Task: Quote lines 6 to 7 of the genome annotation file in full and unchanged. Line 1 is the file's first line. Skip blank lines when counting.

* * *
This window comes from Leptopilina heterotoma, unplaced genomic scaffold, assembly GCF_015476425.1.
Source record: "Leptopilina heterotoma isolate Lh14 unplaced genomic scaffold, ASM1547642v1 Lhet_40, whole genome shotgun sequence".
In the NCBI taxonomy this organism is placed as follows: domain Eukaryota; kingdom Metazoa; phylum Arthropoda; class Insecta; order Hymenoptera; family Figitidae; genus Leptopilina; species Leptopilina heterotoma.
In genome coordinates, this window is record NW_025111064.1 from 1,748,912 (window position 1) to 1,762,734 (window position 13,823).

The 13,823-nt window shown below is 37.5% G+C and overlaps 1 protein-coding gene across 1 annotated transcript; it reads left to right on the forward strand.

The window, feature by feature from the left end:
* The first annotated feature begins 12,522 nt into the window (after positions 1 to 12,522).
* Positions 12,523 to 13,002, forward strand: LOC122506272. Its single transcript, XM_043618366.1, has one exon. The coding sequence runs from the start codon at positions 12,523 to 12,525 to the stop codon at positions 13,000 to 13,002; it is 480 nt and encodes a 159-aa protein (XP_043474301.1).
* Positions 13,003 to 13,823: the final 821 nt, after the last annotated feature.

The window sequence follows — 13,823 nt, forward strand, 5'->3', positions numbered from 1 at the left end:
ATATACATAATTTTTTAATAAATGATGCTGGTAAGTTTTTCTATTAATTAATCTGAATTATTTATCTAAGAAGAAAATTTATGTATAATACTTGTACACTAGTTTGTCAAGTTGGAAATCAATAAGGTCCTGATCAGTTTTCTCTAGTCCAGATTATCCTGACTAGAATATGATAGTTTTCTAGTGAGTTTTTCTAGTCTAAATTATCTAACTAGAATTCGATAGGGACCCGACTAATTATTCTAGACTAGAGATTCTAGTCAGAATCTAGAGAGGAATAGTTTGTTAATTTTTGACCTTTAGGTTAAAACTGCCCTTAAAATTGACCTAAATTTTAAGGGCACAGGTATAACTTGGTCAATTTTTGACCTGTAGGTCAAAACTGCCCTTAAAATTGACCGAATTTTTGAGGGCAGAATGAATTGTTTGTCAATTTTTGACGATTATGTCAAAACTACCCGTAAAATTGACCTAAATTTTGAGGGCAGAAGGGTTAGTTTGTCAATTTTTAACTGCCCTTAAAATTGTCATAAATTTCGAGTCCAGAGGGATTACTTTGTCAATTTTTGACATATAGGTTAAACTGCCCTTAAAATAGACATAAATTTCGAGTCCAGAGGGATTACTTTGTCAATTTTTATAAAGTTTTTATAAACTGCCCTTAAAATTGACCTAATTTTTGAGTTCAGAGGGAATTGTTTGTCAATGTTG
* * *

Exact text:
The window, feature by feature from the left end:
* The first annotated feature begins 12,522 nt into the window (after positions 1 to 12,522).